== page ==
While I wasn’t always a fan of director Wes Anderson’s previous works (though I’ve since warmed up to the majority of them), his most recent production took an even stranger turn than his films usually do: into stop-motion animation. Fantastic Mr. Fox saw a return to the animation style of old that few even bother with anymore. But for Anderson’s first foray into PG rated fair, he opted to take his usual cast of actors (with an addition of George Clooney and Meryl Streep) and toss them into a world of hairy puppets with some decidedly strange looking animation at times. But that’s all part of the charm with Mr. Fox, which is probably the most edgy and entertaining “kids” movie that adults will see for quite some time.
Academy Award-winning Hollywood heavyweights George Clooney (Up In The Air) and Meryl Streep (It’s Complicated) lend their voices to the hilarious, heartwarming and dazzling stop-motion animated adventure from visionary director Wes Anderson (The Royal Tenebaums) Fantastic Mr. Fox, arriving as a Blu-ray Disc/DVD Combo Pack and on DVD March 23 from Twentieth Century Fox Home Entertainment. In there-imagined classic family tale, Mr. and Mrs. Fox (Clooney and Streep) live a happy home life with their eccentric son Ash (Jason Schwartzman: The Darjeeling Limited) and visiting nephew Kristopherson. That is until Mr. Fox slips into his sneaky, old ways and plots the greatest heist the animal world has ever seen. When mean old farmers Boggis, Bunce and Bean join forces to surround Mr. Fox and his family, they don’t realize they are not dealing with any old fox – it’s Fantastic Mr. Fox and he has a fantastic master plan to save the day!
My first reaction to trailers for this film was “wow that is some weird ass stop motion going on.” The models were very basic and almost thrown-together looking. But when I actually sat down and watched the movie I realized that, yeah, while the puppetry is crude at times, it also has a certain beauty about it. Everything may be thin and gangly for the most part, but the animation of it all is also quite magnificent to look upon. The quality and fluidity of it is quite astonishing; on one hand it looks budget-made but on the other you can tell it was intentionally done this way (which may have cost more to do it like that, who knows). But overall it doesn’t really matter—the film has legs simply because of the story and as quirky as it may be, you’ll quickly realize why it’s the way it is once you realize that it’s from the same writer as Charlie and the Chocolate Factory.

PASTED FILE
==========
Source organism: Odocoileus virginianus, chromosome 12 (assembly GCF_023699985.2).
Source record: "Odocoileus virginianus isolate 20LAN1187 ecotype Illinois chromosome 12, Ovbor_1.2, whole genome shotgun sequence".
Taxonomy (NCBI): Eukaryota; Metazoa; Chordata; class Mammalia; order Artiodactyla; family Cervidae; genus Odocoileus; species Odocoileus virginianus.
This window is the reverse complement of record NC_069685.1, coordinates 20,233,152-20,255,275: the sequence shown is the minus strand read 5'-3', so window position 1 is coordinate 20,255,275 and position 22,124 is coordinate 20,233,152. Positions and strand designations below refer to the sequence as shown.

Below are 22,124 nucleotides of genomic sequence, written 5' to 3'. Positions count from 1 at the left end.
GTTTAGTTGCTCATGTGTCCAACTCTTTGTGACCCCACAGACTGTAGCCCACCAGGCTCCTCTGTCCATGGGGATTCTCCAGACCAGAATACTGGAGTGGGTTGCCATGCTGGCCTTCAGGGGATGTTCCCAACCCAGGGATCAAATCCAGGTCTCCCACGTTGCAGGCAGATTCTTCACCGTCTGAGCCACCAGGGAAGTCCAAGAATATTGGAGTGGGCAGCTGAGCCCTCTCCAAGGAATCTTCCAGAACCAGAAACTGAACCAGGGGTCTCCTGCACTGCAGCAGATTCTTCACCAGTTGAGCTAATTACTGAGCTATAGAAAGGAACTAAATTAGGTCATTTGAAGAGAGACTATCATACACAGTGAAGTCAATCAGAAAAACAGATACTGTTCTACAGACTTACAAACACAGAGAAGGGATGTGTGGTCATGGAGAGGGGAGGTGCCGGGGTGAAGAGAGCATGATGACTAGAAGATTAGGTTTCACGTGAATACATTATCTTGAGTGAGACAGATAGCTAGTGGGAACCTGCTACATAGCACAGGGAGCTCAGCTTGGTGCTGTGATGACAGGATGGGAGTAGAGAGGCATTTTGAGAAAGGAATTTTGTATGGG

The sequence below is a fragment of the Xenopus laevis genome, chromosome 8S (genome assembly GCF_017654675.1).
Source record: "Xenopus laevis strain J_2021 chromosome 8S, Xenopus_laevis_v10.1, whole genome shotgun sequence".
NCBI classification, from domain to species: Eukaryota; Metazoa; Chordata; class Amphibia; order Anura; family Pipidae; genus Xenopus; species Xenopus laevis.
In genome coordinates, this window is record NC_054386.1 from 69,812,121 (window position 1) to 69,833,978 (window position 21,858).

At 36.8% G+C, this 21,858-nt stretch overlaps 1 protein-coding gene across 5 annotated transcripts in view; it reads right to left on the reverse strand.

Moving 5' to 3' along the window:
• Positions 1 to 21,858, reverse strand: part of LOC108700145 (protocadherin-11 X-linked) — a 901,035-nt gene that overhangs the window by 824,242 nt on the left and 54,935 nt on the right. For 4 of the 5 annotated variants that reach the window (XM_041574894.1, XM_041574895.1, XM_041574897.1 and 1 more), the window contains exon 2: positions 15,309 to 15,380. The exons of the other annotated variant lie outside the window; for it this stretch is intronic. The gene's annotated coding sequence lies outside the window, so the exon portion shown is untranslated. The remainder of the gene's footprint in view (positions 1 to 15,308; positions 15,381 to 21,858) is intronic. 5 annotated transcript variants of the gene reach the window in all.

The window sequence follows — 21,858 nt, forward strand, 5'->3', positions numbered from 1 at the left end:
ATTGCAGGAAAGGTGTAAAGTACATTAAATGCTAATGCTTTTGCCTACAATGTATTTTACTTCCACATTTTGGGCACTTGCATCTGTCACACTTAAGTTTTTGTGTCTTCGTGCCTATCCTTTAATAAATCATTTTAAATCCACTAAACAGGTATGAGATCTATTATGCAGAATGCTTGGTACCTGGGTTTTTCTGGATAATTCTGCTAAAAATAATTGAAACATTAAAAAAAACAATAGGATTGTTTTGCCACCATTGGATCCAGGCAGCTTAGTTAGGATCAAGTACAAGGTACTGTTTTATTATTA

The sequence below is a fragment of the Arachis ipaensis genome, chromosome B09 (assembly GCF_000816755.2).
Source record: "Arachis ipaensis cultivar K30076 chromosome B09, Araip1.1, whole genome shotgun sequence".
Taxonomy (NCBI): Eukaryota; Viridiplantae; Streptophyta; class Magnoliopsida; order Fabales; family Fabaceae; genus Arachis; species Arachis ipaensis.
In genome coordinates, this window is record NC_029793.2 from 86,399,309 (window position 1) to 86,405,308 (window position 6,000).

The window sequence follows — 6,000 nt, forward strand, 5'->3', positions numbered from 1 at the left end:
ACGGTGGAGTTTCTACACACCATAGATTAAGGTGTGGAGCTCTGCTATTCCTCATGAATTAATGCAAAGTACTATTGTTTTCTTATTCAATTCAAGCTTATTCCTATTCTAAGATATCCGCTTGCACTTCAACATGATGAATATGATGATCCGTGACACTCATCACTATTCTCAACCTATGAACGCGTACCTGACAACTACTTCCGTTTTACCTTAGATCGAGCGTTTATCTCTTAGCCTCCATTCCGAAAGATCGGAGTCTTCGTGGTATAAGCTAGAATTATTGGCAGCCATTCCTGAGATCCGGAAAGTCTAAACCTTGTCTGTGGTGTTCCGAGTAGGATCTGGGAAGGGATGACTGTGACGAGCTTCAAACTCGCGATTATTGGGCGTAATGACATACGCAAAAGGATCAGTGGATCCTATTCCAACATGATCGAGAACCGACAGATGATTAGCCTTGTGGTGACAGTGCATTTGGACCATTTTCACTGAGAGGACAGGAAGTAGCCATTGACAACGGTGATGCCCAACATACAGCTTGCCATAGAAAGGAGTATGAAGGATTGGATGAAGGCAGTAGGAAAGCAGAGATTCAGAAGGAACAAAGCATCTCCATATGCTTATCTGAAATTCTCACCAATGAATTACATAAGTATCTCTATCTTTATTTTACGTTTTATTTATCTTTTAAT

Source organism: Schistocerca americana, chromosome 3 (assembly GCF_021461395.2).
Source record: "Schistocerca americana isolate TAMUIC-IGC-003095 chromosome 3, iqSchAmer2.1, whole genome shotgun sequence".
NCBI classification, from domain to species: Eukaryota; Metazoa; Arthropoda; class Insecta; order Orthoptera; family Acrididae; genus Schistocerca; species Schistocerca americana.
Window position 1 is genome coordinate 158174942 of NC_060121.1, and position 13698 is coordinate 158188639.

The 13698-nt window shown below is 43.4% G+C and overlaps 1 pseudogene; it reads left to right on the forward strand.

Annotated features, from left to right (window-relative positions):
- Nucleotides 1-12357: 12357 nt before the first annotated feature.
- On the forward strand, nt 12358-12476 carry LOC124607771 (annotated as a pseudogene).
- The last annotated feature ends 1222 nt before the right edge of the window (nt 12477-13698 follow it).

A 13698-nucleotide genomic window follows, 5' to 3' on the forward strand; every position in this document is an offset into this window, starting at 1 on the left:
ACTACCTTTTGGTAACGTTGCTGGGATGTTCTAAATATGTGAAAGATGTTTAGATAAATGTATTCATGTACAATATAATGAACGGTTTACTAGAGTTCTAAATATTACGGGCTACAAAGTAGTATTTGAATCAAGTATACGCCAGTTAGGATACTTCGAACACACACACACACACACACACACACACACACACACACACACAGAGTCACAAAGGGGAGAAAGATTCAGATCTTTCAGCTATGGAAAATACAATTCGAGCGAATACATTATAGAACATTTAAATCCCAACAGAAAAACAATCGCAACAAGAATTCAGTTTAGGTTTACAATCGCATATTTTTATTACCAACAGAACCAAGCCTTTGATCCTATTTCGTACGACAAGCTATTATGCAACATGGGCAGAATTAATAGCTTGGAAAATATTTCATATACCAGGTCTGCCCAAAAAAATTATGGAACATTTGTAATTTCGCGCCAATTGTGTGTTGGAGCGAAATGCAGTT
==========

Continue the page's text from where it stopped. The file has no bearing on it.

It’s interesting to see how much this film adapted from the book and what Anderson himself added. I was shocked to find out it was surprisingly little—some extra backstory on Mr. Fox himself and a bit more coherency in the ending, but as far as I could tell from the research I did it was pretty faithful to the story. I shouldn’t be too surprised through—Roald Dahl’s childrens books have always had some quirkiness to them so the fit between the original story and Anderson’s stop-motion version were probably not all that different to begin with. Anderson has always had some of the most eclectic and interesting characters adorn his movies and Fantastic Mr. Fox really seemed to fit his way of story-telling like a glove.
The story itself in the film is rather straightforward, but it deals with very adult issues at times which really surprised me. The relationship between Mr. and Mrs. Fox is surprisingly strained and the things that their son Ash and nephew Kristopherson go through are rather mature in nature. It’s great that the film doesn’t dumb itself or talk down to the audience, but considering how mature some of the content was in 80s and 90s children’s’ films that went right over their head, I doubt what we get here is going to harm any young ones minds—they’ll likely just be bored during the more serious discussions and instead await for the antics of Mr. Fox on the screen and his revenge against Boggis, Bunce, and Bean. Which, admittedly, the antics are pretty hilarious—especially the finale, which does seem a bit contradictory to the whole theme that the film was getting across as they once lived above-ground in trees and whatnot and now they’re forced to live in the sewers…a decidedly different fate that one would have imagined for them, but as random as the ending seems to be, it’s presented in such a way that it still feels as if it fits with the rest of the production.